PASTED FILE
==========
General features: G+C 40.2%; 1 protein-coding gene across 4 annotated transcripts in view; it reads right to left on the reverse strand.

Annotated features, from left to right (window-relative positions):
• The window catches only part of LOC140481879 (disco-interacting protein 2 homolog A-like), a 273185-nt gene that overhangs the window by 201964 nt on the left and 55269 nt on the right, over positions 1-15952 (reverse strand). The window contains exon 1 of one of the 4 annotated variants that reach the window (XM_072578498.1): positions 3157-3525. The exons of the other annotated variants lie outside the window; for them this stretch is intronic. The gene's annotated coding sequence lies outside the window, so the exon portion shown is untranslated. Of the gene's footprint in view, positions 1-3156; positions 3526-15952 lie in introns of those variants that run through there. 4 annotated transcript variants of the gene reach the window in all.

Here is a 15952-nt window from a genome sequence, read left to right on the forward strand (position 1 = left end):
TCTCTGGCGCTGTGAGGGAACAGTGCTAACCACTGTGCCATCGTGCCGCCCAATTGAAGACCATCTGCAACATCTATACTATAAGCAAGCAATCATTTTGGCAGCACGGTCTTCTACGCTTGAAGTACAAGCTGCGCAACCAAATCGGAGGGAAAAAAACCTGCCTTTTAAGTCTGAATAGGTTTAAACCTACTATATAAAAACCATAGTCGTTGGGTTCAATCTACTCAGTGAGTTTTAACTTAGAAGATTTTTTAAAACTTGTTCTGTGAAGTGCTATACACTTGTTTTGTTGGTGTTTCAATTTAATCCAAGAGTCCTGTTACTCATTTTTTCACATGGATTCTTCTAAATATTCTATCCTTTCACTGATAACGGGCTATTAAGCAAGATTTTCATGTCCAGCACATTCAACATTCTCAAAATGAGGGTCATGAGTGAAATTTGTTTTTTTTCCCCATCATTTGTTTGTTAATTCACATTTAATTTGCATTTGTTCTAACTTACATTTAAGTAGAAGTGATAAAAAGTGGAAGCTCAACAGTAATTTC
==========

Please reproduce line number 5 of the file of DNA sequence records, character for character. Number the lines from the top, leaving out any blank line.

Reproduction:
TCTCTGGCGCTGTGAGGGAACAGTGCTAACCACTGTGCCATCGTGCCGCCCAATTGAAGACCATCTGCAACATCTATACTATAAGCAAGCAATCATTTTGGCAGCACGGTCTTCTACGCTTGAAGTACAAGCTGCGCAACCAAATCGGAGGGAAAAAAACCTGCCTTTTAAGTCTGAATAGGTTTAAACCTACTATATAAAAACCATAGTCGTTGGGTTCAATCTACTCAGTGAGTTTTAACTTAGAAGATTTTTTAAAACTTGTTCTGTGAAGTGCTATACACTTGTTTTGTTGGTGTTTCAATTTAATCCAAGAGTCCTGTTACTCATTTTTTCACATGGATTCTTCTAAATATTCTATCCTTTCACTGATAACGGGCTATTAAGCAAGATTTTCATGTCCAGCACATTCAACATTCTCAAAATGAGGGTCATGAGTGAAATTTGTTTTTTTTCCCCATCATTTGTTTGTTAATTCACATTTAATTTGCATTTGTTCTAACTTACATTTAAGTAGAAGTGATAAAAAGTGGAAGCTCAACAGTAATTTC